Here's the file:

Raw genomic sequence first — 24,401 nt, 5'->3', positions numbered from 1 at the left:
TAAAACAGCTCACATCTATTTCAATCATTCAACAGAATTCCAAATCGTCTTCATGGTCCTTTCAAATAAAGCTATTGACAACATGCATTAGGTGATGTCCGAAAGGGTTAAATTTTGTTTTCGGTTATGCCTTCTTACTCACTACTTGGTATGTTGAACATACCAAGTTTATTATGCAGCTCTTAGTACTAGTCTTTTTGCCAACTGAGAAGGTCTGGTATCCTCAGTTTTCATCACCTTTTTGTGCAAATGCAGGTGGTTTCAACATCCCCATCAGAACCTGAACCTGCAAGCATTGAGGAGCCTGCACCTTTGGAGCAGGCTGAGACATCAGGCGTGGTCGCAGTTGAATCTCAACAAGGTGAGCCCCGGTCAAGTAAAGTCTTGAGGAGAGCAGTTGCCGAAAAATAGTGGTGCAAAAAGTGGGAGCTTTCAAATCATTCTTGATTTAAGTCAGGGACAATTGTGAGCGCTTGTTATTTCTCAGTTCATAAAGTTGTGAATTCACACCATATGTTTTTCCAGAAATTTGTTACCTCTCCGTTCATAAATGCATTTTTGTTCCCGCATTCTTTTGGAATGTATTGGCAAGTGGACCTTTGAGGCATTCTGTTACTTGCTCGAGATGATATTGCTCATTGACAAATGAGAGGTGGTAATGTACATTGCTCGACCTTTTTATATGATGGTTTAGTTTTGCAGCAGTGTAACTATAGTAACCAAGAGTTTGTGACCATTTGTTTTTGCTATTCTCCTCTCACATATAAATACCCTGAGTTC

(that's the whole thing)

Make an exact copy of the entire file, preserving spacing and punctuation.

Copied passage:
Raw genomic sequence first — 24,401 nt, 5'->3', positions numbered from 1 at the left:
TAAAACAGCTCACATCTATTTCAATCATTCAACAGAATTCCAAATCGTCTTCATGGTCCTTTCAAATAAAGCTATTGACAACATGCATTAGGTGATGTCCGAAAGGGTTAAATTTTGTTTTCGGTTATGCCTTCTTACTCACTACTTGGTATGTTGAACATACCAAGTTTATTATGCAGCTCTTAGTACTAGTCTTTTTGCCAACTGAGAAGGTCTGGTATCCTCAGTTTTCATCACCTTTTTGTGCAAATGCAGGTGGTTTCAACATCCCCATCAGAACCTGAACCTGCAAGCATTGAGGAGCCTGCACCTTTGGAGCAGGCTGAGACATCAGGCGTGGTCGCAGTTGAATCTCAACAAGGTGAGCCCCGGTCAAGTAAAGTCTTGAGGAGAGCAGTTGCCGAAAAATAGTGGTGCAAAAAGTGGGAGCTTTCAAATCATTCTTGATTTAAGTCAGGGACAATTGTGAGCGCTTGTTATTTCTCAGTTCATAAAGTTGTGAATTCACACCATATGTTTTTCCAGAAATTTGTTACCTCTCCGTTCATAAATGCATTTTTGTTCCCGCATTCTTTTGGAATGTATTGGCAAGTGGACCTTTGAGGCATTCTGTTACTTGCTCGAGATGATATTGCTCATTGACAAATGAGAGGTGGTAATGTACATTGCTCGACCTTTTTATATGATGGTTTAGTTTTGCAGCAGTGTAACTATAGTAACCAAGAGTTTGTGACCATTTGTTTTTGCTATTCTCCTCTCACATATAAATACCCTGAGTTC